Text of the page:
The solution? Use Bastila to lure Malak’s wrath. She was the only carrot the Jedi Council could dangle in front of the Sith; the Endar Spire the only cruiser capable of getting her as far as Taris. As for Revan, I personally believe he was an expendable asset, unless Bastila was totally unaware the role the Council wanted her to play in the destruction of the rakghoul curse. Revan was given an alias and listed as a soldier aboard the Endar Spire. Is it possible Bastila was completely ignorant of his presence? Is it possible the Jedi Council knew Revan would regain his strengths and somehow rescue Bastila from the very attack they were planning?
That seems far fetched, and unfortunately, many of these questions remain a mystery. All we know of the facts are that Bastila abandoned ship during the Endar Spire ambush leaving Revan to die. Considering her responsibility to him we have to wonder why. We also need to consider the miracle of the Endar Spire’s survival and the Republic Military Machine’s interest in a 300-year-old corroded hulk.


Is it possible the Endar Spire’s final resting place holds more than old surveillance images? Could the clue to the Endar Spire’s last mission still be locked within her aging memory banks? Or does she hold something more? Does she hold the clue to Karness Muur’s curse and the secret to preventing a rakghoul pandemic like the one that recently made its way across the Outer Rim to Tatooine? Who is brave enough to find out?


((I hope you enjoyed this little “side step.” I present this article to you as an example of TGI (Total Game Immersion). At the very heart of RP is the desire to breathe life into the story first written by the game developer. In this case, I bridged the gap between BioWare’s Knights of the Old Republic and Star Wars The Old Republic by stepping into the mind of one of my more curious characters. I hope you enjoyed it. Now… What’s your story?)) 

Comments Off on The Endar Spire Conspiracy (A Role Player’s Perspective)

Return of the MJedi

Published by under Role Play on Jun. 07. 2013.

((The RP XP with MJ #33))



Hey! I’m back! Miss me?


Ok, enough pretention. Let’s talk about why I disappeared, and more importantly, why I’m back.


My last column appeared here in March of last year. There were a lot of personal things going on in my life, most actually related to business, and I needed some time away from my writing here to concentrate on my writing elsewhere. I like to think I’ve grown, even improved a little, and SO MUCH has happened in our beloved SWTOR that I just HAD to come back.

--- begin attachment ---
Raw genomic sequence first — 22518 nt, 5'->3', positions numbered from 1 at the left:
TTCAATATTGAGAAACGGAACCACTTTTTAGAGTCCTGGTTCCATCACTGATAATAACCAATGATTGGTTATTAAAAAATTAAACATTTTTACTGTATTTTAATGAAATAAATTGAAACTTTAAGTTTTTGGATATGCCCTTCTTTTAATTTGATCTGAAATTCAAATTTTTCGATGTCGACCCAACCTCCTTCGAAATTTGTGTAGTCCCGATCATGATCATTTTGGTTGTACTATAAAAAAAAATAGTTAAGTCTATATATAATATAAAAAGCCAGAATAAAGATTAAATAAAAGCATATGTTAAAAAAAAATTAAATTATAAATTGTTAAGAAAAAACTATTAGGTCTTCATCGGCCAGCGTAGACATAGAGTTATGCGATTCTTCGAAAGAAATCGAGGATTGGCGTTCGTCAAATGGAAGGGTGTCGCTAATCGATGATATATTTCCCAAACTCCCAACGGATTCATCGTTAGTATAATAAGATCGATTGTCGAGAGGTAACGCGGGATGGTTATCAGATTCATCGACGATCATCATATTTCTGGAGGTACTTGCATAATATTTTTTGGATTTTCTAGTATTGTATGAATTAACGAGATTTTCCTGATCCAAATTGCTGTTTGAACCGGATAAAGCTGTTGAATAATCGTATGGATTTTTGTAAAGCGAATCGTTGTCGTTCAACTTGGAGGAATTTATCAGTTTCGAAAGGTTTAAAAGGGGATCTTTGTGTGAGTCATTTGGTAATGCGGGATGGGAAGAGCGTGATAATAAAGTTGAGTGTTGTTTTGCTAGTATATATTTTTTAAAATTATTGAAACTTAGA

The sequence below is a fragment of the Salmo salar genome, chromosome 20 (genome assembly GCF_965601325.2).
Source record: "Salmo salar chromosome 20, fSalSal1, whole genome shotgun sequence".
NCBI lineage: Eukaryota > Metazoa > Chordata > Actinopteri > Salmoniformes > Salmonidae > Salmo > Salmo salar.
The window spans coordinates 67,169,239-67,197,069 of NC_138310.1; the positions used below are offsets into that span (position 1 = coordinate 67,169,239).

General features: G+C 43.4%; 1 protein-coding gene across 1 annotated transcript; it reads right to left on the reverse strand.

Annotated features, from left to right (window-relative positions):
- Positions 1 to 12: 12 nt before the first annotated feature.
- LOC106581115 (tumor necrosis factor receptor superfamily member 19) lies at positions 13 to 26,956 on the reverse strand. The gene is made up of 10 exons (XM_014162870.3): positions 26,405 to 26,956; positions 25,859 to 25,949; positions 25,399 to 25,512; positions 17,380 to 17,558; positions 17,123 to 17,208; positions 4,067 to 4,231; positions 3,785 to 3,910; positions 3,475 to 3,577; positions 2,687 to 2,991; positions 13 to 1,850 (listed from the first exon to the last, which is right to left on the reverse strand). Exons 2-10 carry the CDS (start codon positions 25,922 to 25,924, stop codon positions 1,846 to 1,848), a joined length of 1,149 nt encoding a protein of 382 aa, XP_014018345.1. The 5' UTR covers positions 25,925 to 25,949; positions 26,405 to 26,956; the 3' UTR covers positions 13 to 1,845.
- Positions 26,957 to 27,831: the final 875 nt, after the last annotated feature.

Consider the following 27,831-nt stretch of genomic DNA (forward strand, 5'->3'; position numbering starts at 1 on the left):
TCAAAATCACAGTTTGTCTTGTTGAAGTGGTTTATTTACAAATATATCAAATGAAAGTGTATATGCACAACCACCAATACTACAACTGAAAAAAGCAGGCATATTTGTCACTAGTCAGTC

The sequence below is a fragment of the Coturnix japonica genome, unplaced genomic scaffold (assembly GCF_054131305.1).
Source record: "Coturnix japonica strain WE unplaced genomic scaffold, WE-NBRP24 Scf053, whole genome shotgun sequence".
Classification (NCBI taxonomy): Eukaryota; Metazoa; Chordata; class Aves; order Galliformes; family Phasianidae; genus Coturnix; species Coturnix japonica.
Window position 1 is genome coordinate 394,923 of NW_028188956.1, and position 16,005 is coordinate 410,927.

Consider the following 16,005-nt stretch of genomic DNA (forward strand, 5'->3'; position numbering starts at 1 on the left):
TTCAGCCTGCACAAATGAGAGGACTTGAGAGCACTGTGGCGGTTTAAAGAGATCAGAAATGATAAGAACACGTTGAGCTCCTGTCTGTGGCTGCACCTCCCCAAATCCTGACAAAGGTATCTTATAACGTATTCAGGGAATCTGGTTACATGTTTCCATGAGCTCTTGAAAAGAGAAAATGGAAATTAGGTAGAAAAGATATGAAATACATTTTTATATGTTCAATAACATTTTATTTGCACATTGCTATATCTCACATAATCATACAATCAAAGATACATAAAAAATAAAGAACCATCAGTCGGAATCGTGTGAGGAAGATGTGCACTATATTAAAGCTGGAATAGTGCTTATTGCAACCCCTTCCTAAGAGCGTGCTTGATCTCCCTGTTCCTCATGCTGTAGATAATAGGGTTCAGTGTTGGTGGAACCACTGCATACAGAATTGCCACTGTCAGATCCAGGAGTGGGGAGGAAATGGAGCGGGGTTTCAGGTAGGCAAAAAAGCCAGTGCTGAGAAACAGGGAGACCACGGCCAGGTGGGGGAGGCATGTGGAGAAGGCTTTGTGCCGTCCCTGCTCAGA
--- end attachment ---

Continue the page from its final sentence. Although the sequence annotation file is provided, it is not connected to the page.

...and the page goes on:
So what was it that brought me out of the gloom and shadows to carry the torch of ((The RP XP with MJ)) once more? Hello!? Appearance editor!? I woke like a startled Krayt Dragon when I saw the notes for Patch 2.1. As BioWare continues to struggle with making PVPers happy, I was delighted to see a respite from that particular grind and some love shown to the RP community.


Don’t get me wrong. I love the fact that BioWare has continuously strived to make every play style available to every player, but let’s face it: SWTOR is a PVE/RPer’s game. The stories are so rich, the characters so well acted, the set pieces so spectacular, I don’t mind spending time at PVE away from the comparatively mundane RP that floats around the cantina.


So, what are my plans for the RP XP?


Well, I’m coming back with a vengeance! In addition to the usual Tips n’ Tricks for RPers, I’m going to throw in more commentary about the game from an RPer’s perspective, reviews of story elements from the game (no spoilers – promise!), special segments that cover the art and writing of the game, and maybe some commentary about Star Wars in general with a slant toward how SWTOR connects with The Canon of the Future (with all due respect to the House the Mouse Built, of course /bowrespect). Oh, and I definitely want to hear more from you! I’m hoping future installments of ((The RP XP with MJ)) will include interviews, links and snippets from your RP worlds!


It’s so good to be back. I’ve never been more excited about RolePlay in SWTOR, storycrafting, character building and interacting with all of my fellow SWTOR-RP fans and friends.


See you again soon!


~ MJ


PS – My very special thanks to Serge for keeping swtor-life and swtor-spy alive and well! There’s so much content at swtor-spy it’s crazy. I’ve been going there since launch for all my PVE and SWTOR survival needs!


((I know it’s been awhile, but the doors are open for your input, ideas and questions. Write me at swtorliferp(at)gmail! Until next time… AFK BRB))

Comments Off on Return of the MJedi

SWTOR 2.0 Rise of the Hutt Cartel Guides

Published by under news on Apr. 09. 2013.

SWTOR Rise of the Hutt Cartel expansion increases level cap, and introduces new planet along with new quests, datacrons and much more. For this new adventure, our sister site Swtor Spy has a bunch of surprises for you, which will guide you through the new content.

  • SWTOR Talent Calculator 2.0
    Skill calculator with the updated skills for all classes so you can check out all the changes to your skill tree. All Class Skill Trees have been adjusted significantly, and all player Skill Points have been refunded.
  • Makeb Datacron +10 Presence Guide
    Head to the south-west part of Makeb, in Perekta Mesa (X:-1720, Y:4343). This datacron is can be collected in a few minutes.
  • Makeb Datacron +10 Endurance Guide
    The starting location for +10 Endurance datacron is in Frinn Mesa, while the datacron itself is located in the Cartel Mining Mesa. There are several tricky jumps during this adventure, thus, be patient!
  • New SWTOR 2.0 Makeb Codex
  • SWTOR Legacy Achievements Database